“Let’s get you some juice,” says the man, taking her hand, swinging it as if, for a moment, he’s the one who wants to play like an overgrown child, and then Evie feels a flutter of confusion as she smiles down at their hands, because swinging…is…fun.
Evie closes her eyes to blink the idea away.
They walk out of the adult-sized nursery and down a hallway.
She opens her eyes to keep from tripping and looks up as they pass a bathroom.
“Hey,” she says, digging in her heels and staring at her reflection. “What did you do?”
The man looks over her shoulder and it’s as if he finally understands her when he grins and says, “Your piggy-tails are beaut! I worked hard on those!”
Evie touches the hair tidily arranged in two braids, tied with pink ribbons that match her romper.
She groans. “I look like a giant toddler.”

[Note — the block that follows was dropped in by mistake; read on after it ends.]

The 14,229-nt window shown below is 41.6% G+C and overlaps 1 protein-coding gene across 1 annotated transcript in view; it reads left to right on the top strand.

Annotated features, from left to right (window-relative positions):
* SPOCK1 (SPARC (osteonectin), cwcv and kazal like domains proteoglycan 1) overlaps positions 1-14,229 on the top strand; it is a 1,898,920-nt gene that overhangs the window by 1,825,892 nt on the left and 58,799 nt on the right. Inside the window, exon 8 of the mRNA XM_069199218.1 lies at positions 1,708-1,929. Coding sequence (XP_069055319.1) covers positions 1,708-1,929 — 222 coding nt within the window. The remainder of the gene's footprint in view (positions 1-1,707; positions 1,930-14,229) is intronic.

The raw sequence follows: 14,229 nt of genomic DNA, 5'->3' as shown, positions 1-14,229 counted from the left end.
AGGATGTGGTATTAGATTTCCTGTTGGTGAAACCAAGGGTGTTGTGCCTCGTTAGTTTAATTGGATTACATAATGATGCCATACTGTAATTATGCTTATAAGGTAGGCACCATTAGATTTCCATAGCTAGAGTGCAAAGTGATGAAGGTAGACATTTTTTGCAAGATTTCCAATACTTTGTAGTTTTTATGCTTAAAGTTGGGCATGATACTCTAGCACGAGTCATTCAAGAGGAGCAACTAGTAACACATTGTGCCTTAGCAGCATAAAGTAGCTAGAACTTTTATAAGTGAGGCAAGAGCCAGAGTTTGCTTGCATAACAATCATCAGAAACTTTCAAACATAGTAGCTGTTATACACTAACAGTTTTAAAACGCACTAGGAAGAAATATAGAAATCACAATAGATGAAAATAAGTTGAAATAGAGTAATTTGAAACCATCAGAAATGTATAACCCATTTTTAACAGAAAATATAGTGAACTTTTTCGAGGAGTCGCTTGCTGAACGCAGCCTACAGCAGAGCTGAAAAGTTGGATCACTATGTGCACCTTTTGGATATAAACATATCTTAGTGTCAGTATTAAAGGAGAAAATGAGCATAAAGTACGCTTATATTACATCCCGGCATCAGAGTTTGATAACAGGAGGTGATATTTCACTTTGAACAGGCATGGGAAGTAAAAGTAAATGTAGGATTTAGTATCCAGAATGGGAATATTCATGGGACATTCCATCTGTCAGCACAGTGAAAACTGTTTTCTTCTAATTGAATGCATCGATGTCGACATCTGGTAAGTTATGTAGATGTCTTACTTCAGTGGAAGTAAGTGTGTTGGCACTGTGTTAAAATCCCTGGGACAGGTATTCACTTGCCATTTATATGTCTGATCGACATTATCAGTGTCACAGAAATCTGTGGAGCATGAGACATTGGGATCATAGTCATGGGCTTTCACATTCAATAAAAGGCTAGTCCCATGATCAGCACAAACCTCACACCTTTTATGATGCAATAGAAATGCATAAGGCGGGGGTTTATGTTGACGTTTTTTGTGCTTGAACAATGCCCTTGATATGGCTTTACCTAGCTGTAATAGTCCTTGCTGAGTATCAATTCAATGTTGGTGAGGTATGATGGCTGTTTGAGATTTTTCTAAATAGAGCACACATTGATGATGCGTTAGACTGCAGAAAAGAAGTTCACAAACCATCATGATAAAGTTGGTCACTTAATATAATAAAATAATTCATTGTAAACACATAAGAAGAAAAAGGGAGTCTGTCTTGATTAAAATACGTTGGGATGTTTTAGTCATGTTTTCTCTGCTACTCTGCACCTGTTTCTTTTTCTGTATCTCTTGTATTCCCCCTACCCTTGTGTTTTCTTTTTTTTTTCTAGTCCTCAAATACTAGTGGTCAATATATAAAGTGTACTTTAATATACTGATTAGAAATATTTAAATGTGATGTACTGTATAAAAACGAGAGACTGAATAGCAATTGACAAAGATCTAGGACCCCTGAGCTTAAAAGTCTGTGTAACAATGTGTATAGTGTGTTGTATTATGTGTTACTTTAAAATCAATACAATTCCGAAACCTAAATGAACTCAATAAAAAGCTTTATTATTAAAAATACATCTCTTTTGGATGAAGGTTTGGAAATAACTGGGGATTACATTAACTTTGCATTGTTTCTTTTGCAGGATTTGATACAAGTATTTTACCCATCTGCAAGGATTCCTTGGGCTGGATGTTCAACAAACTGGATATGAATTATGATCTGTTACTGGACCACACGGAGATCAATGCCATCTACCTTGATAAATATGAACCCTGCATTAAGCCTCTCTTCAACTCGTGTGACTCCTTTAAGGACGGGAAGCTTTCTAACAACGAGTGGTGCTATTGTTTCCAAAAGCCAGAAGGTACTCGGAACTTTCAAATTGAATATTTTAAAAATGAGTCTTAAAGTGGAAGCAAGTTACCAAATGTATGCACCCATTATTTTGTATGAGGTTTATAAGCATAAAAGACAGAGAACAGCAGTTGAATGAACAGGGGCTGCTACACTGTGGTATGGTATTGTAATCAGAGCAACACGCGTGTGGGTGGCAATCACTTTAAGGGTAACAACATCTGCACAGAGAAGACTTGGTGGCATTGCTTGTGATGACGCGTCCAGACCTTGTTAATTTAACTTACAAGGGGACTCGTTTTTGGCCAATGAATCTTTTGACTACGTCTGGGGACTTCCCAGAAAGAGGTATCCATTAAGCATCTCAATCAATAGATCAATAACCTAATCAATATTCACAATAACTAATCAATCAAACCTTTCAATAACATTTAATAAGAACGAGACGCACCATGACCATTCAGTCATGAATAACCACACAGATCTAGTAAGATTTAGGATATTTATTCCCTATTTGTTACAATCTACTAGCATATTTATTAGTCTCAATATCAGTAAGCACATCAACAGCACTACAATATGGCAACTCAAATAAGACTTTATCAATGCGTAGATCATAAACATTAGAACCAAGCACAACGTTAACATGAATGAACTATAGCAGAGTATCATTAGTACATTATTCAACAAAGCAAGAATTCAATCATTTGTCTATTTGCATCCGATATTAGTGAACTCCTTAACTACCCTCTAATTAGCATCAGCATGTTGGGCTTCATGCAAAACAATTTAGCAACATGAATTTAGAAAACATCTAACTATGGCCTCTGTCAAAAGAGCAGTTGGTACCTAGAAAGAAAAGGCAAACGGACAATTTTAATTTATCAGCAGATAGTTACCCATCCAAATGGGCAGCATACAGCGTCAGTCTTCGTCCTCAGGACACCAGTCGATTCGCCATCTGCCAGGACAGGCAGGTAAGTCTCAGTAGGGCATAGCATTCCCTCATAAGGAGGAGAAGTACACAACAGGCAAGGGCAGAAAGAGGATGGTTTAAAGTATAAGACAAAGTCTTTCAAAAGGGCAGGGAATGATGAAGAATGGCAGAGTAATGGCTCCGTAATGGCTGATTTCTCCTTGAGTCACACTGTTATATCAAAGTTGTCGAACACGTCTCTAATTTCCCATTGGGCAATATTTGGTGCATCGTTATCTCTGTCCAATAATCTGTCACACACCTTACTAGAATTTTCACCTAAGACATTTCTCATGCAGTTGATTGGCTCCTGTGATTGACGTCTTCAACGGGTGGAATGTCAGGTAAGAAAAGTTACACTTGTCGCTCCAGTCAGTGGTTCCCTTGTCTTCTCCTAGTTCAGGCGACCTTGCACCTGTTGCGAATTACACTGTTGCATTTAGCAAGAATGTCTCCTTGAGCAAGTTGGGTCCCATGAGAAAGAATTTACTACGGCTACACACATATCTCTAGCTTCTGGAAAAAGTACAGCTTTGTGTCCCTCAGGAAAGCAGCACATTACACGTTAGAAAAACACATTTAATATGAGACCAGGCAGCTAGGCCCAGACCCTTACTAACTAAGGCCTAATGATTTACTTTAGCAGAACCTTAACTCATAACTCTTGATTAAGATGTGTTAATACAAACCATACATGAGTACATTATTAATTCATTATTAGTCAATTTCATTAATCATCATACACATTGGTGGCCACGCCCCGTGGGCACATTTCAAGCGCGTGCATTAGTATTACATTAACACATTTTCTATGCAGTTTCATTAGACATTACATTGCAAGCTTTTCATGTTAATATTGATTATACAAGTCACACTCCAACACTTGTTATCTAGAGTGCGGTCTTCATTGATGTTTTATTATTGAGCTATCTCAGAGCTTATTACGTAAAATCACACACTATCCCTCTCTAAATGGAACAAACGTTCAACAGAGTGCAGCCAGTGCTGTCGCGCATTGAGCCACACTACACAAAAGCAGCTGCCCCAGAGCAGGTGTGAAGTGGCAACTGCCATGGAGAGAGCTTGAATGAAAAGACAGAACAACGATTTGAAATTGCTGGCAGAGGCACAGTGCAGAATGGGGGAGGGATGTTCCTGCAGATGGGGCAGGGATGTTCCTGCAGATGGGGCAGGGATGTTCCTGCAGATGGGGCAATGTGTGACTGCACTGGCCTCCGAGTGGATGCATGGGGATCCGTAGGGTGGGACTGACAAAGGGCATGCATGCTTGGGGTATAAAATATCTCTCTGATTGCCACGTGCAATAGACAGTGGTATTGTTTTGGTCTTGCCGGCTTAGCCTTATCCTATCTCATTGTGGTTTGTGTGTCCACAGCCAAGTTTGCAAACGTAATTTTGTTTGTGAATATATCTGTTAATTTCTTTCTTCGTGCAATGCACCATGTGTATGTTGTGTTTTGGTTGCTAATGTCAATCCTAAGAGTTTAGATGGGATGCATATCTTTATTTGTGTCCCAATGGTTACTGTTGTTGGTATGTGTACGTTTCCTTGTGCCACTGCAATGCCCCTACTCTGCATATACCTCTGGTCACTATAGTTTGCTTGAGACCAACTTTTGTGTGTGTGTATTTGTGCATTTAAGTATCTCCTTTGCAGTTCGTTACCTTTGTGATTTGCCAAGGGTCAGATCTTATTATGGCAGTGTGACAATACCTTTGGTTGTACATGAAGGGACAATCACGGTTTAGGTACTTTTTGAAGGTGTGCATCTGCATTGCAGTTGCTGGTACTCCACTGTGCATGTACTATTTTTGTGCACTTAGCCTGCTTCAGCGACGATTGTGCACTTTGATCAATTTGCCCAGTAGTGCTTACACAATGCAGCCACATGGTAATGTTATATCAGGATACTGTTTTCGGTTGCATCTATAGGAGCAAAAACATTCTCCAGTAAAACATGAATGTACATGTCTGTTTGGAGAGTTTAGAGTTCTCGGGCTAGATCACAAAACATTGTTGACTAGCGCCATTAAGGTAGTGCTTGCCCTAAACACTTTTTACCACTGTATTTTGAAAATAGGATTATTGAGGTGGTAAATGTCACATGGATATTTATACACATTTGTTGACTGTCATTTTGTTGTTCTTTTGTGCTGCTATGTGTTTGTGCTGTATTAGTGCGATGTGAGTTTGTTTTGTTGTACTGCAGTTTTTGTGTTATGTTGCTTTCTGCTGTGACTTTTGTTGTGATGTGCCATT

“A sweet little princess,” replies the man, in the tone of someone confirming a toddler’s babbling.
She turns to face him. He hadn’t understood her after all, just connected the dots of her own line of sight combined with her hands touching her hair.
So if he treats Evie’s English like a foreign language, maybe he’ll understand gestures.
Evie points at herself, the pink outfit, the pigtails. “Why?” she asks bluntly. “Why?”
“Such a pretty girl,” the man says, nodding, and that could almost be an answer.
I’m making you pretty, and then I’m going to rape and murder you.
Evie stares around the hallway, looking for that blunt object. Her heart races and she forces herself – take it easy don’t freak out – to note that he didn’t actually say that. Bad, bad data.
“Come on.” She can feel a red flush of frustration fill her face as she waves at the chunky underwear between her legs. “Why?”
“Oh,” says the man, and he gives her an understanding nod. “Gotcha.”
He crouches in front of her and his fingers are between the cotton of her romper and her skin, poking under her nappy.
Take it easy don’t freak out take it easy don’t freak out-